Name: Ralph Rauterkus
Occupation: Director of information systems at Polar Semiconductor, a high-tech manufacturing firm in Bloomington. I have been with them 28 years. I am responsible for all of the business, financial, engineering, manufacturing and customer service systems.
Education: Graduate of University of Wisconsin-River Falls in 1980 with a B.S. degree in mathematics and computer science. College of St. Thomas master’s courses; 1985-87
Family: Wife Mary for 32 years. Two grown children and one grandchild
•Red Wing City Council; 2009-present, president 2011-present; Red Wing Port Authority, 2009-2010; League of Minnesota Policy Committee, 2009-present; Red Wing City Advisory Planning Commission, 2004–2008 and chair 2006-2007; and Red Wing Riverfront Trail Committee, Red Wing Comprehensive Plan Steering Committee, Sheldon Theatre volunteer, Red Wing School District Finance Committee, Leadership Red Wing, high school marching band chaperone, YMCA youth coach
What is the biggest issue facing Red Wing right now?
The biggest near-term issue is empty store fronts in the downtown. The Downtown Action Plan adopted in November 2009 outlines many opportunities to strengthen the downtown core to preserve and sustain Red Wing as a premier historic river town. Making highway intersection improvements and enhancing the pedestrian connection to the river will be key components to improving the economics of our downtown.
The biggest long-term issue is the removal of nuclear waste stored within the city. We have made great strides, in recent years, with the state Legislature and Public Utilities Commission in their understanding of the extraordinary costs associated with being a host community of a nuclear generating plant. We continue to work with Xcel and the Prairie Island Indian Community to make the state and federal agencies aware of our concerns and hold them accountable to remove the nuclear waste as promised.
What would you bring to the City Council?
I have worked hard the past four years with integrity and a passion to serve our community. I’ve asked tough questions, challenged staff and evaluated city operations. Under my leadership as council president, we embarked on a process to complete and communicate a strategic plan, which is now being used in our decision-making. I am committed to a continued open collaborative, public process.
I bring a wealth of civic experience and private sector skills. Five years on the Planning Commission, four years on City Council and two years on the Port Authority. During my time on the Port Authority I worked to bring a fiscal and governance focus back to the agency, which is now well positioned to foster future growth within the city. I have the private sector skills that are essential to the position, having 32 years of technical and management experience working in high-tech manufacturing.
What would be your highest priority or priorities if elected?
During the great recession of the past four years we worked with city staff to eliminate positions and to hold down labor costs. This was a time of drastic cuts in state aid and we refrained from filling three much needed police officer positions. Now is the time to fill one of those positions.
My second priority is to focus on deferred infrastructure projects. There is much deferred maintenance that needs to be done now so we do not burden the next generation. During the financial crisis of the past four years we opted to cut back on infrastructure investment as a short-term way to assist in managing the crisis. With the planned significant property value increase of Xcel over the next 15 years, we have the opportunity to capture the increased taxes they’ll generate to reduce significantly our capital infrastructure backlog while keeping our city’s operational expenses fairly flat.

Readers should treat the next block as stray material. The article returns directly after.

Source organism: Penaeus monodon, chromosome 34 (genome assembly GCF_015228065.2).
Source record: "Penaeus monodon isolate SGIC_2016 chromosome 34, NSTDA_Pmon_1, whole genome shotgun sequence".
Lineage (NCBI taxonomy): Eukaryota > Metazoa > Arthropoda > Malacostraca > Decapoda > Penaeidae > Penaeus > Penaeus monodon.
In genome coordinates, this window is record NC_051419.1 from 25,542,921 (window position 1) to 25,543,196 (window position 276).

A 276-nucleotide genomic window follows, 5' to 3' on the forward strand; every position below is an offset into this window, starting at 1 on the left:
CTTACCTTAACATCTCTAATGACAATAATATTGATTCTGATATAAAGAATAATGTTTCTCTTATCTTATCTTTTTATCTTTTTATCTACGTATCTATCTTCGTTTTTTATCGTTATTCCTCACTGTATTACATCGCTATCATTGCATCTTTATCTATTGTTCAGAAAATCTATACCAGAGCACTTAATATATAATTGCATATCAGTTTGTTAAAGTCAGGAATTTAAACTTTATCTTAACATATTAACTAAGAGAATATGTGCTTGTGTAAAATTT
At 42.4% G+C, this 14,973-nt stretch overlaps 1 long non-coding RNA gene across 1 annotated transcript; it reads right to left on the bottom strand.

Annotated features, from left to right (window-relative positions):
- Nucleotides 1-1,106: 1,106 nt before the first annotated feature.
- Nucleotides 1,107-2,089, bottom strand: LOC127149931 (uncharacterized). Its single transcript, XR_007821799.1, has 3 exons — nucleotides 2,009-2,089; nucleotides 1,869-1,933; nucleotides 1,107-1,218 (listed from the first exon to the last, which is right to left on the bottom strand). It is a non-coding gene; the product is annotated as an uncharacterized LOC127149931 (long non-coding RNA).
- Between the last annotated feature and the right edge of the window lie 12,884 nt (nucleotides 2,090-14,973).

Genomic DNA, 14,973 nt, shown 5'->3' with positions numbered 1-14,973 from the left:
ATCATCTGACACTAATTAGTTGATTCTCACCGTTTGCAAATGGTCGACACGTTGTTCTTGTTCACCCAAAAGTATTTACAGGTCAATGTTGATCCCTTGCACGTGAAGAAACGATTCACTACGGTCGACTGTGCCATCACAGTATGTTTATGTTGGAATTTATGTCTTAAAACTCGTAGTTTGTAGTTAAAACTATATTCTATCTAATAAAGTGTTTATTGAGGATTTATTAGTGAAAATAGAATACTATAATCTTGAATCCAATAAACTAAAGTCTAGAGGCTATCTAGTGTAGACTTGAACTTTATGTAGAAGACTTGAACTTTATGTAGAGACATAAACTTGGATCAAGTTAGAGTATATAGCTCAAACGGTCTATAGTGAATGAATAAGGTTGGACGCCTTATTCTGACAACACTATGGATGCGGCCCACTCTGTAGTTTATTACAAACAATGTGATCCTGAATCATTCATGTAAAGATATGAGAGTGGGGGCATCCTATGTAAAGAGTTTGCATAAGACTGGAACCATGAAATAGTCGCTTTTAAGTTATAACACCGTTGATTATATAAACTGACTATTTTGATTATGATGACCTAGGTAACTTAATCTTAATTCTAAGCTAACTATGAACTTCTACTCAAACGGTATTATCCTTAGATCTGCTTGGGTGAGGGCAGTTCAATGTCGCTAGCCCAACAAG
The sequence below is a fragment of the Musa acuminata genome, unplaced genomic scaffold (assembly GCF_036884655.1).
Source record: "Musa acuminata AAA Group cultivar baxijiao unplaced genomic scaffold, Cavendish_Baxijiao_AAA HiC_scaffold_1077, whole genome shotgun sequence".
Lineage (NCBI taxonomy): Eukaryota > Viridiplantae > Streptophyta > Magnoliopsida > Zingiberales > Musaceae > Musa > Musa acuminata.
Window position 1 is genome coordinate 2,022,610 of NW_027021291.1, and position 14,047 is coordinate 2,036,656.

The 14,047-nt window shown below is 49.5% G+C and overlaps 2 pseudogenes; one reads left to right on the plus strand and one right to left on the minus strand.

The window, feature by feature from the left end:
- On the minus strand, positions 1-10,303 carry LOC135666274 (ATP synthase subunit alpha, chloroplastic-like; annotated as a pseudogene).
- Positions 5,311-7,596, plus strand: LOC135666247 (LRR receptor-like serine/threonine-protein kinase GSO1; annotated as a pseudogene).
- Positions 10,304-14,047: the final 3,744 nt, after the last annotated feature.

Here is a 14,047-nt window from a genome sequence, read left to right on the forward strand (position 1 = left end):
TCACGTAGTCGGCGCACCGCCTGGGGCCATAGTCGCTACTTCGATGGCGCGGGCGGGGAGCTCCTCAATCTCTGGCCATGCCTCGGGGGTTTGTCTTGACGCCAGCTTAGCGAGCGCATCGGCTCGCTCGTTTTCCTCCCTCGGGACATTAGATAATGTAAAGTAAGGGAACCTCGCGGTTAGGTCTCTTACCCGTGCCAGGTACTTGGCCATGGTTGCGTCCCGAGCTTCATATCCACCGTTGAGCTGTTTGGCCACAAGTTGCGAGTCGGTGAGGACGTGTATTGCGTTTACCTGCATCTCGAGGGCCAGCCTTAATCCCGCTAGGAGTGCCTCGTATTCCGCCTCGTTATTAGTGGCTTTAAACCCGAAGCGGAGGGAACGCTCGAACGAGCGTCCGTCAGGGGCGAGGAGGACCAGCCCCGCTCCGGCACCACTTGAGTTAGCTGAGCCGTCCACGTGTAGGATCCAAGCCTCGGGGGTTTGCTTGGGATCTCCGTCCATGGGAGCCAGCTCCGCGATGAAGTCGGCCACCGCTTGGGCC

What are your thoughts on revenue options such as the proposed local option sales tax?
During the last four years of financial crisis the state made drastic cuts in our state aid, in total about $3 million. State aid was 19 percent of our general fund in 2008 and will be 6 percent next year. We need to continue to seek ways to diversify our city revenues and rely less on fluctuating state aid. Many cities did this with utility franchise user fees, which our citizens have rejected.
Twenty-nine cities have a local sales tax, which they use to fund capital projects which in turn improve their citizens’ quality of life and tourism. Our citizen committee has recommend projects that will spur job and economic growth. Approximately 30 percent of the revenue from a local sales tax will be paid by folks outside our community thus allowing visitors to assist in paying for these key regional projects. If voted in, the tax would end in 20 years.
What is an issue or concern you think needs more public discussion?
While we have focused on setting a solid foundation to position our city for a better tomorrow, there still needs to be a community discussion on how to keep Red Wing vibrant in the decades to come.
With baby boomers retiring and demographics shifting to an aging population, what can we do to ensure that our employers will have the appropriate workforce available to them? How do we keep this city a welcoming place for young families? What can we do to foster entrepreneurs? How can we use our natural, historical and cultural assets to create excitement within our community for the next generation? What should we do today, in the near-term, to give us options for the future?